Do You Get Your Money Back When Backing Out of a Home Purchase

Written by Posted On Wednesday, 12 April 2023 13:20
Is My Earnest Money Refundable? Is My Earnest Money Refundable?

Who Gets to Keep The Earnest Money When a Home Sale Falls Through

Buying a house can be a truly exciting experience, especially for the first time. Sometimes things don't always go according to plan.

On occasion, a buyer may feel the need to terminate a sale. There could be numerous reasons someone may want to back out of a home purchase.

When the thought of termination happens, many buyers will ask their real estate agent whether the earnest money deposit will be refunded. The answer, of course, is it depends.

We will examine the circumstances when a buyer's deposit is refundable and when it isn't. Generally, buyers can get their money back when they follow the contingencies outlined in the real estate contract.

When they are not followed, the earnest money is at risk, and the seller can keep it.

What is Earnest Money?

Earnest money is a deposit made by a buyer as a show of good faith they are serious about buying a home. It is paid to the seller's real estate agent or attorney and is held in an escrow account until the purchase is completed.

The earnest money is credited toward the property's purchase price when finalized. However, it is essential to note that earnest money is not the same as a down payment.

In a typical real estate transaction, the earnest money deposit is 1-5 percent of the sale price. With new construction, it can be as high as ten percent. This deposit is typically paid when the buyer and seller enter a purchase agreement.

The earnest money is non-refundable if the buyer does not follow through with the purchase. The buyer must also meet certain conditions to get their earnest money back upon termination.

These common contingencies are outlined in the purchase agreement and can include the buyer obtaining a loan, passing a home inspection, and other potential contingencies.

If the buyer fails to meet these conditions, the earnest money is forfeited, and the seller keeps it. Sometimes, the buyer may get their earnest money back if they can prove that the seller breached the contract.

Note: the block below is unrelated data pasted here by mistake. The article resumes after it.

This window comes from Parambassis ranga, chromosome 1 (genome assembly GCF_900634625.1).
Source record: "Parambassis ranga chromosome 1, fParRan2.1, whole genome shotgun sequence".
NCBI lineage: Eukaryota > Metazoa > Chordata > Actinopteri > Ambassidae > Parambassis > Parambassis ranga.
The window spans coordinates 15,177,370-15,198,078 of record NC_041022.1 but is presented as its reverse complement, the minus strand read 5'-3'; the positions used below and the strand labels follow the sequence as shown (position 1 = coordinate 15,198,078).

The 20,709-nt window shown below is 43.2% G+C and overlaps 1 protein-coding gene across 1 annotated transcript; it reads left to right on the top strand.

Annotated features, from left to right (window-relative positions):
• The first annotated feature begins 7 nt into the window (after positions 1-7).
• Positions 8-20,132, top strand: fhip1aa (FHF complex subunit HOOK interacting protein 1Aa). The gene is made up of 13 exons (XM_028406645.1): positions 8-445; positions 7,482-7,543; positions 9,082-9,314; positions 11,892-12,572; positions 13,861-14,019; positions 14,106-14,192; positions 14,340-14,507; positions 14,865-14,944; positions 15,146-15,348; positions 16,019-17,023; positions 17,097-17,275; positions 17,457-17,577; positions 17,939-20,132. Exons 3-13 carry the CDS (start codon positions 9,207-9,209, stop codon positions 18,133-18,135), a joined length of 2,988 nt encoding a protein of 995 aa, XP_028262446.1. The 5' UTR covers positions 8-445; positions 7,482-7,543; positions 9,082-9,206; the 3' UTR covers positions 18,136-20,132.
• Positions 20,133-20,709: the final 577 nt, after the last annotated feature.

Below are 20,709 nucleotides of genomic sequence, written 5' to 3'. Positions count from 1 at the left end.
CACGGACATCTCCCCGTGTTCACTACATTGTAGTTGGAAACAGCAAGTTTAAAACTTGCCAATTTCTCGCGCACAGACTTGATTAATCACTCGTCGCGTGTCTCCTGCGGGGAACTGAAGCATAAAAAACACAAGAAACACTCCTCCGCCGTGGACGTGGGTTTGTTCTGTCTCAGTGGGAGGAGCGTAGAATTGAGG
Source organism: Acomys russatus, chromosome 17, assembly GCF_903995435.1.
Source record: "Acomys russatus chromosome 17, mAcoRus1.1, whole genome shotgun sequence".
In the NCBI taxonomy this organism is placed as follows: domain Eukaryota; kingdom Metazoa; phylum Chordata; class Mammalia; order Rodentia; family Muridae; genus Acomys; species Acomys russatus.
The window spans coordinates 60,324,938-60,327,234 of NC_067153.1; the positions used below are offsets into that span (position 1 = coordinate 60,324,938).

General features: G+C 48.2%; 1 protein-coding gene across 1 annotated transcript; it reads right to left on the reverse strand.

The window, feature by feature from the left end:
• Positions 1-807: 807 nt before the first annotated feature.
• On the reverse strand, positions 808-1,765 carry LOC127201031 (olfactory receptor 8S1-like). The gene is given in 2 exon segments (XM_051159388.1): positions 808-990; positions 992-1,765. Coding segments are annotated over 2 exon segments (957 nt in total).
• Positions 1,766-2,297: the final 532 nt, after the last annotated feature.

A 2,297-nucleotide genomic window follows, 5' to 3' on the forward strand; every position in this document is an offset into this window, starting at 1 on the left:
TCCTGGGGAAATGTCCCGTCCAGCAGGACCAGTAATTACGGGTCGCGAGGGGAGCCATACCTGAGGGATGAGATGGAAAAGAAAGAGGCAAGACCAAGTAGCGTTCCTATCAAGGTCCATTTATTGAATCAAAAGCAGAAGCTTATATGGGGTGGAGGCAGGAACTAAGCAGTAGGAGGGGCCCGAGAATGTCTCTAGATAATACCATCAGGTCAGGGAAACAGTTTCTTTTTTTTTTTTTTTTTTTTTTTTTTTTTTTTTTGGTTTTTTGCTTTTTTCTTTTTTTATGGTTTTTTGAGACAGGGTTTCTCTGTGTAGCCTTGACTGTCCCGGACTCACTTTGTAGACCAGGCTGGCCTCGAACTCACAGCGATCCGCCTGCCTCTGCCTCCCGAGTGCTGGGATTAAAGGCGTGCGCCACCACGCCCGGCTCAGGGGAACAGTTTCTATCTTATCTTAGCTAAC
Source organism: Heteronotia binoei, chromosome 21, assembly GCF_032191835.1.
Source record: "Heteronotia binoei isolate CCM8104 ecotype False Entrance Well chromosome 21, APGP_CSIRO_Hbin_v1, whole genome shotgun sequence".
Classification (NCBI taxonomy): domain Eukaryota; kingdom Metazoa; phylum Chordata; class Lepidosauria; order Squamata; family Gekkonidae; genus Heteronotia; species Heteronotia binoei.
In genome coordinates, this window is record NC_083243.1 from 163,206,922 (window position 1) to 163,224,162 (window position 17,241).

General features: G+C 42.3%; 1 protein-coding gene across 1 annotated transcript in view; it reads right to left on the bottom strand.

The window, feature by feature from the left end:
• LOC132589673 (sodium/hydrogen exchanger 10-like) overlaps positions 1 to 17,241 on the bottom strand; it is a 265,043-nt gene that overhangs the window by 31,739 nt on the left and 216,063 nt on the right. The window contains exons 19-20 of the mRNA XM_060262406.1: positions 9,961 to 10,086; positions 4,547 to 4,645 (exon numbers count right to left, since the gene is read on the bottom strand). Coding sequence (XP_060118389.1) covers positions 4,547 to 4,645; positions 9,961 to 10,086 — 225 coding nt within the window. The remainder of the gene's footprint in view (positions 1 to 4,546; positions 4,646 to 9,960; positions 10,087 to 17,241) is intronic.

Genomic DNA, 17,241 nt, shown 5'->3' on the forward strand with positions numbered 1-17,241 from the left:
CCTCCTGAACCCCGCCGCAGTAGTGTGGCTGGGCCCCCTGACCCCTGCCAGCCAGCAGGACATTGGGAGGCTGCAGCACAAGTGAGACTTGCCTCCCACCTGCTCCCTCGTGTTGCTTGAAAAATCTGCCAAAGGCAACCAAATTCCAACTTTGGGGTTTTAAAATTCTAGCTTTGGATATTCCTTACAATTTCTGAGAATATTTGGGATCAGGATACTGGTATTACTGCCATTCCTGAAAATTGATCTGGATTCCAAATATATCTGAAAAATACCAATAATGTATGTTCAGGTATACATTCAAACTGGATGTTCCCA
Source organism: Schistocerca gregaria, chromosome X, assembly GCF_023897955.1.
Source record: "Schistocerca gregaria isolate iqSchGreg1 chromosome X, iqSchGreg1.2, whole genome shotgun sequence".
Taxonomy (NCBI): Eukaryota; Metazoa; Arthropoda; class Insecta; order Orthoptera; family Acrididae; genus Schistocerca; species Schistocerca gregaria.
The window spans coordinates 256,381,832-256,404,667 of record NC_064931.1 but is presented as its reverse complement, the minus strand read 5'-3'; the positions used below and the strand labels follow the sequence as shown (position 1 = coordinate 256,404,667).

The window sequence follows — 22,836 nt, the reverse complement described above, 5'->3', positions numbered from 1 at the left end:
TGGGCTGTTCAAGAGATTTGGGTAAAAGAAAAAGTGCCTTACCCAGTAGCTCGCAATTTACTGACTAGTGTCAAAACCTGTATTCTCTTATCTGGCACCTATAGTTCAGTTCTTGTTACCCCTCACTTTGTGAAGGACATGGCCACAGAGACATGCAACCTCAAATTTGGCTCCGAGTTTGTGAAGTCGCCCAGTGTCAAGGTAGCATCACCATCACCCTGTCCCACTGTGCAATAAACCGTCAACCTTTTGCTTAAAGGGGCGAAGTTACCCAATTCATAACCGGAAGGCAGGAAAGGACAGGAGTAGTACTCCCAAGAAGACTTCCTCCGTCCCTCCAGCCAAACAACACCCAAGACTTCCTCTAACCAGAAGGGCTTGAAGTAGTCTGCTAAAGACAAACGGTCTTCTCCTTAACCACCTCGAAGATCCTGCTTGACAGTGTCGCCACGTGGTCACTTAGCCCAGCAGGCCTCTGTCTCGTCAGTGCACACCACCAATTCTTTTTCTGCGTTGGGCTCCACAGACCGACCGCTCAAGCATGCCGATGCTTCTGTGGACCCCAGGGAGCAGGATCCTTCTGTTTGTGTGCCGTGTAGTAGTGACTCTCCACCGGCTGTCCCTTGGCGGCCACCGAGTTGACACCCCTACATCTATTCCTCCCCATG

The earnest money serves as a guarantee that the buyer will follow through with the purchase, and it also serves as an incentive for the seller to accept the offer. Having earnest money is a common practice in real estate transactions and is a vital element of the home-buying process.

When Does a Buyer Get to Keep The Earnest Money?

If the buyer invokes a contingency before it expires, they can typically keep their earnest money. If the buyer does not meet the contingency's conditions or invoke it before the expiration, then the seller can keep the earnest money.

For example, a home inspection and a mortgage clause are the two most common contingencies in a real estate contract.

Home Inspection Contingency

The home inspection contingency clause will state the buyer has the right to hire an inspection professional to inspect the property within a certain amount of time. It is usually no more than 14 days, often between 7-10 days.

If the results are unsatisfactory to the buyer, they can back out of the sale with their earnest money deposit returned.

Mortgage Contingency Clause

In most home purchases, the buyer will need to procure financing. Buyers are usually given between 3-6 weeks to get a mortgage commitment for a specific amount.

When they cannot get funding from a lender, they can cancel the sale and get their money refunded.

Other potential buyer contingencies could include a satisfactory appraisal for at least the purchase price and a home sale.

However, home sale contingencies are often frowned upon, and many sellers won't consider them, especially in seller's markets.

When Can a Seller Keep The Buyer's Earnest Money?

The earnest money also serves as an incentive for the seller to accept the offer. If the buyer does not meet the conditions of the purchase agreement or does not fulfill their part of the contract, the seller can keep the earnest money as compensation for the time and effort they put into the sale.

So, the earnest money would be at risk if the buyer does not notify the seller or their agent in writing by the expiration of one of their contingencies.

Since there is no contingency in force, the seller can keep their money.

This is why contract dates become so vital to follow. When buyers don't, they can lose a significant amount of money.

When there is "buyer's remorse," and the termination of a sale happens for no reason, the seller can keep the deposit. Without earnest money, buyers could bail from a sale at any time without consequence.

The loss of these funds incentivizes a buyer to fulfill the contract.

Final Thoughts on Who Gets The Earnest Money.

It is vital that the buyer is aware of all the contingencies outlined in the contract and fulfills their part of the agreement to ensure they get their earnest money back.

It is also crucial to communicate with the seller's agent if they need to invoke a contingency or cannot meet the purchase agreement's conditions.

Without a buyer following through with the conditions of the contract, forfeiture of the earnest money is inevitable.

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